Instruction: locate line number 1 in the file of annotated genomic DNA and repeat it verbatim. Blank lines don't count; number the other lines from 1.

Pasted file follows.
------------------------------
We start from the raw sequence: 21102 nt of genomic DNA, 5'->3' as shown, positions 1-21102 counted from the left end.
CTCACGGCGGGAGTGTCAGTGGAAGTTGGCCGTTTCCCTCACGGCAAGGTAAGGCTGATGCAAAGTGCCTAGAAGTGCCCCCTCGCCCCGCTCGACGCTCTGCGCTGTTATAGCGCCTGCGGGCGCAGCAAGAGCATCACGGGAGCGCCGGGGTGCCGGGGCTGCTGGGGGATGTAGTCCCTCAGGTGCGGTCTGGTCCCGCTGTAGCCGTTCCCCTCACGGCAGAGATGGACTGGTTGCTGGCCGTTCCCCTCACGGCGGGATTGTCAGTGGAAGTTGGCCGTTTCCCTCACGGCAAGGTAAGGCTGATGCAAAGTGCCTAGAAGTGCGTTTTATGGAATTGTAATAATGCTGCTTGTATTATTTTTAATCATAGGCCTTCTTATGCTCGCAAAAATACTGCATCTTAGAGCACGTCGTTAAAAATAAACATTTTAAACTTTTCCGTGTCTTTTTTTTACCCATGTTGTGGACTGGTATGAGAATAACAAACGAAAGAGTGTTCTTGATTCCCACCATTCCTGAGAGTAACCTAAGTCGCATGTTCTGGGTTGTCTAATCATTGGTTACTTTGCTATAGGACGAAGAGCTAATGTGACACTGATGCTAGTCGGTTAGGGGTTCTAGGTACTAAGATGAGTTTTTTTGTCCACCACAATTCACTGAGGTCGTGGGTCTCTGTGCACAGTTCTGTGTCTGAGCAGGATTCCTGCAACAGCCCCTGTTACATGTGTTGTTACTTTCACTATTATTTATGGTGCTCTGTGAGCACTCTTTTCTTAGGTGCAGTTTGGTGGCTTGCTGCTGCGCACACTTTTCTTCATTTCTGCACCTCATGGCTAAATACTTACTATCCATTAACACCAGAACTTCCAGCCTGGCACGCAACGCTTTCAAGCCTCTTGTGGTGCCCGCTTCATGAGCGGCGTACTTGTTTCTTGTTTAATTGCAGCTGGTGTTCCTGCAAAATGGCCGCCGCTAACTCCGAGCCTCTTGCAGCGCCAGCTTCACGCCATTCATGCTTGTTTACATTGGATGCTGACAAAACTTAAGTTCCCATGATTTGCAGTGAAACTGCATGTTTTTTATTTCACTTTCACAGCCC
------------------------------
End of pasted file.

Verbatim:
We start from the raw sequence: 21102 nt of genomic DNA, 5'->3' as shown, positions 1-21102 counted from the left end.